I suspect that a stiff levain may maximize the concentration of acid and thus produce the most sour tasting levain, but if you want the most acid you have two choices, build it in the levain and add to it during bulk ferment and proof, or use a small amount of starter with a high population density of LAB and let them make acid while you slow down the yeast by retarding at a temperature where the LAB have a significant advantage over the yeast so that they produce lots of acid while the yeast produce only just enough CO2.  It is a LAB:yeast issue and an acid concentration issue.  Since we taste sour in proportion to the TTA, you want lots of acid in the finished bread.  If you build acid into the levain, then having excess water dilutes it so that while it may be less sour to the taste, it has more total acid to deliver to the dough.  The long cold proof gives the LAB an advantage because of the nature of the growth rate curves for both LAB and yeast at low temperatures.  If you get too cold you turn off the yeast; if you don't get cold enough the yeast will proof the dough before the LAB have built the acidity that you value, so it is a very fine balancing act (as you have already learned).  And (oh by the way) different yeast and LAB varieties have somewhat different temperature vs growth rate curves on the low end.  It appears that Larraburu used a process that exploited the difference in LAB acid production rate and yeast growth rate at the high end of the temperature range rather than the low end - which must have depended on a culture specific characteristic that I have never been able to replicate (and apparently neither has anybody else who has reported results here).

Let us know the details of your experiments and how they turn out.  You have an attentive audience.

barryvabeach's picture
barryvabeach

Doc, thanks.  My current process is a stiff starter, refreshed 3 times, once every 12 hours, and kept at 82f, then used 454 grams home milled winter white flour 82% hydration, autolyse 30 minutes, then add 8 grams starter, 8 grams salt, knead 4 minutes in DLX, ferment overnight at 82 F,. preshape,. shape, set in banneton in fridge for 12 hours, bake straight out of fridge.  I am getting a sour Tang pretty regularly with this process, but not every time.  

Doc.Dough's picture
Doc.Dough

You are to a great extent dependent on the refrigerator temperature to get your sour.  An interesting data point could be acquired by putting a quart of 82°F water in your refrigerator for 12 hours in the same location where you put the banneton and report the temperature of the water when you take it out. This is a reasonable proxy for your lump of dough and will do an excellent job of averaging the refrigerator temperature over your retard time.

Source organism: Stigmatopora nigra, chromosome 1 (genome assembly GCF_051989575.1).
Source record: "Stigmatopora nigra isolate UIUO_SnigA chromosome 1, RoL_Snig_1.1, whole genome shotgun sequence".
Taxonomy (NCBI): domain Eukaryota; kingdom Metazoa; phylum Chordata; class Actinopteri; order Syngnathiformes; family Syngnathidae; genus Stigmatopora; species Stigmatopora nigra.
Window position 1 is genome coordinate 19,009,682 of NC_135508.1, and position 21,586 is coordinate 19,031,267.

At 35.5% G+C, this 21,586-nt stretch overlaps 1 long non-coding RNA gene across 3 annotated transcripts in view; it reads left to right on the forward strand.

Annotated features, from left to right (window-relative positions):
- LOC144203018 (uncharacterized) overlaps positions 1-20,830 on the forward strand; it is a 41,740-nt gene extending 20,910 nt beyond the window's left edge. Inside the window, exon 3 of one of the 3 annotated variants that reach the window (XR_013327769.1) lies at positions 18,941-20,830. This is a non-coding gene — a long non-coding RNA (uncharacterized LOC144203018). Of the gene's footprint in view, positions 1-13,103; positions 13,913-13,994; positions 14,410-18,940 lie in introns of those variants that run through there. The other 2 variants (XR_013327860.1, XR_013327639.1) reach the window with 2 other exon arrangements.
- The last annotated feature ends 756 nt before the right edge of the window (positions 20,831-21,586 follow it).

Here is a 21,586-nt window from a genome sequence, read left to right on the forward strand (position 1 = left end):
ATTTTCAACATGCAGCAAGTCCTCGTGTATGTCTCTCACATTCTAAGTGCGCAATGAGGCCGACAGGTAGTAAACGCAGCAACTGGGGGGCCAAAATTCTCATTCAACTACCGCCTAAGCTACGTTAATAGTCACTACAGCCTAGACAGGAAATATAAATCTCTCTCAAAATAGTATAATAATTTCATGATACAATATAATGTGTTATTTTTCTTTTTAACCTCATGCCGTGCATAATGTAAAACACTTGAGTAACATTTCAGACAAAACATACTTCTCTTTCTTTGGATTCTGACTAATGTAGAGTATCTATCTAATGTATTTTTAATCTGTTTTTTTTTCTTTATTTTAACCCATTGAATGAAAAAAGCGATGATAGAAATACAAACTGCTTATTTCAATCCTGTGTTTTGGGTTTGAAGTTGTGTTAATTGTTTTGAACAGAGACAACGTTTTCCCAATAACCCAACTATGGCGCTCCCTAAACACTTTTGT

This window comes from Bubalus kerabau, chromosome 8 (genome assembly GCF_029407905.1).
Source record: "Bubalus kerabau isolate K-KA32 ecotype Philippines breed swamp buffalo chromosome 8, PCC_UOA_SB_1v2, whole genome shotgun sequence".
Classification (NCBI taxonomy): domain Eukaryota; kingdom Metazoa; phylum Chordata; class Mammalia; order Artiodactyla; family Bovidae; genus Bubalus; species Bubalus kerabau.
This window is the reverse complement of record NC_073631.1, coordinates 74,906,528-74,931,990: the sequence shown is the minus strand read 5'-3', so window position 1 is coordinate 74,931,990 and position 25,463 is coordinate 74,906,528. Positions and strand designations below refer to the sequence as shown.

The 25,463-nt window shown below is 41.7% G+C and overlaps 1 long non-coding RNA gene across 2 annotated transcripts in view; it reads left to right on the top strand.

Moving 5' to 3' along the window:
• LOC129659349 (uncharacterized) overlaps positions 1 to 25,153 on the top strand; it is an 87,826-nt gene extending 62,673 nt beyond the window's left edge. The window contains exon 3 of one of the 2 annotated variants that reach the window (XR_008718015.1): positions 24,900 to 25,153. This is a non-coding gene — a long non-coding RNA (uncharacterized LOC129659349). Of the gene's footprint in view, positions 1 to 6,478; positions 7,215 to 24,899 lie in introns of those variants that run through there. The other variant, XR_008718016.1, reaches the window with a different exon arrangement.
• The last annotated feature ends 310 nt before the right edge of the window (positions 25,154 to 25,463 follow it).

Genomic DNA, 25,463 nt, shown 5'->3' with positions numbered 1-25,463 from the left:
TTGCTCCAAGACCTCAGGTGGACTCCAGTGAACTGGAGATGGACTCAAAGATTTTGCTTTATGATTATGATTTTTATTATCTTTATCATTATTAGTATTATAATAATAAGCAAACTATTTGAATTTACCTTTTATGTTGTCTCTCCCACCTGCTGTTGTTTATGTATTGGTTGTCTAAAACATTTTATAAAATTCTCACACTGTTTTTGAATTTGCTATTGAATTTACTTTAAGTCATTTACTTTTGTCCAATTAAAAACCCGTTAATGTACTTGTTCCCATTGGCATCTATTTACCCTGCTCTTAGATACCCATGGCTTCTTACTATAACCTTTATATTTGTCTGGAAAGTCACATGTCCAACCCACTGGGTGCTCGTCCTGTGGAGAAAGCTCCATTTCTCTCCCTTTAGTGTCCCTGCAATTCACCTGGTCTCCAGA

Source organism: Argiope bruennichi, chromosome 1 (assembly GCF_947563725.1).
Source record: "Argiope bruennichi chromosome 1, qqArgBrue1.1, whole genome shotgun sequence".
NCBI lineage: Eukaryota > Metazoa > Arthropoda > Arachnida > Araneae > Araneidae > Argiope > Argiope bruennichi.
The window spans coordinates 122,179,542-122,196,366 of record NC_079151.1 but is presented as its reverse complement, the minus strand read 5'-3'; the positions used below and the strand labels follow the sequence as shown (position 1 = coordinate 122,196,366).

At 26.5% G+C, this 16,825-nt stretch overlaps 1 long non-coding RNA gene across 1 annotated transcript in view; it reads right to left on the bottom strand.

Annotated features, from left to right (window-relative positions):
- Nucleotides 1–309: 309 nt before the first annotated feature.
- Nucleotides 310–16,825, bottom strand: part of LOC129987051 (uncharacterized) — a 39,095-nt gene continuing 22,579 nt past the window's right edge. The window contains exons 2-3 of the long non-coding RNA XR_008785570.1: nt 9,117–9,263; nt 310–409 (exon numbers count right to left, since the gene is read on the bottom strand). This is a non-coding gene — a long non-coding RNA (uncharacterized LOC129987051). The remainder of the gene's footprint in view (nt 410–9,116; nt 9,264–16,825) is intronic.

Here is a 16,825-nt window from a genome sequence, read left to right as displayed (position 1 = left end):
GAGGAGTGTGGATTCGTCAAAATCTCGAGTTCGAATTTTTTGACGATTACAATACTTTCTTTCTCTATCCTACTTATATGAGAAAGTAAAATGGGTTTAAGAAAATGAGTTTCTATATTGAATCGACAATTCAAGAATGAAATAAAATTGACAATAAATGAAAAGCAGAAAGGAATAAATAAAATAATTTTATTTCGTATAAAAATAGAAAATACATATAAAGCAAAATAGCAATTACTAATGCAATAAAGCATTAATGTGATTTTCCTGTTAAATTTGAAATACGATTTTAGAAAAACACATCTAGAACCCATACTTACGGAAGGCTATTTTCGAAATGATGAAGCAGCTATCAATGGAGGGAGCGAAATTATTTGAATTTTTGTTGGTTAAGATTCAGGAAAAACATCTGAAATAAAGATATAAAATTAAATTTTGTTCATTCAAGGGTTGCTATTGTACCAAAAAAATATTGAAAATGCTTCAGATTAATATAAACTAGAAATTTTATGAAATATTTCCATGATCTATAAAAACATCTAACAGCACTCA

The other question that arises is how long "overnight" is.  There is a big difference between 6 hr and 8 hrs.  You are using 0.9% prefermented flour and my calculation shows that you might try a batch using 20% prefermented flour and eliminate an 8 hr bulk fermentation @ 28°C. 

The only other thing I see that seems anomalous is the short mix time.  I am assuming that you mix with the DLX roller and scraper at the highest recommended speed (6?), and 4 minutes seems short to me for what I would expect (at 82% hydration and 100% whole wheat) will be a sloppy dough.

Doc.Dough's picture
Doc.Dough

But I didn't find any detail on your starter refresh ratio. At 12 hr intervals for a stiff starter I don't know what to expect. 1:2:3, 1:4:6, ...?  Of course 82°F may enable larger numbers, but whatever you are getting in terms of levain growth profile will carry over to the dough except that the dough will be slowed down substantially by the salt.  Your photos show a loaf that is much better behaved than I would expect for 82% hydration and 28°C bulk ferment.

barryvabeach's picture
barryvabeach

Doc,  thanks for the help.  In mixing, I am a fan of Hamelman, and his suggestion to avoid overmixing.  I have tried mixing for longer periods and shorter periods, but have not noticed a difference.   I do use the highest speed, though I only have the 450 watt version,   I understand the later version has a higher top speed.  Yes I use the roller and scraper.

My refresh ratio is Starter 1  Flour 2, and water 1.5  

Yes overnight is a variable.  If I mix at 7 pm, I will put in the fridge to cool down a little, then stick in the proofer at 82 F at 9, and check on it the next morning around 7 am -   sometimes it has nearly doubled, and other times it has risen by about 50% -  which is my latest target.  

 Great idea on the water in the fridge, I will do that tonight. 

 

You said   You are to a great extent dependent on the refrigerator temperature to get your sour.       This is a source of my confusion.  I assumed that by doing 3 refreshes at 82 F on my starter,  I have gotten the sour profile in the starter, and assumed the long bulk ferment would reinforce the sour,  On the other hand, you say the sour is primarily during the final proof - which is when it is in the fridge.   I would note that the amount of starter is dictated by trying to time the BF and FP so that they can occur when I am at work or asleep, which allows me to bake during the week.  If I went to a 20 % starter, would that be in the fridge?   I was afraid at room temp, that it would overferment.   

Doc.Dough's picture
Doc.Dough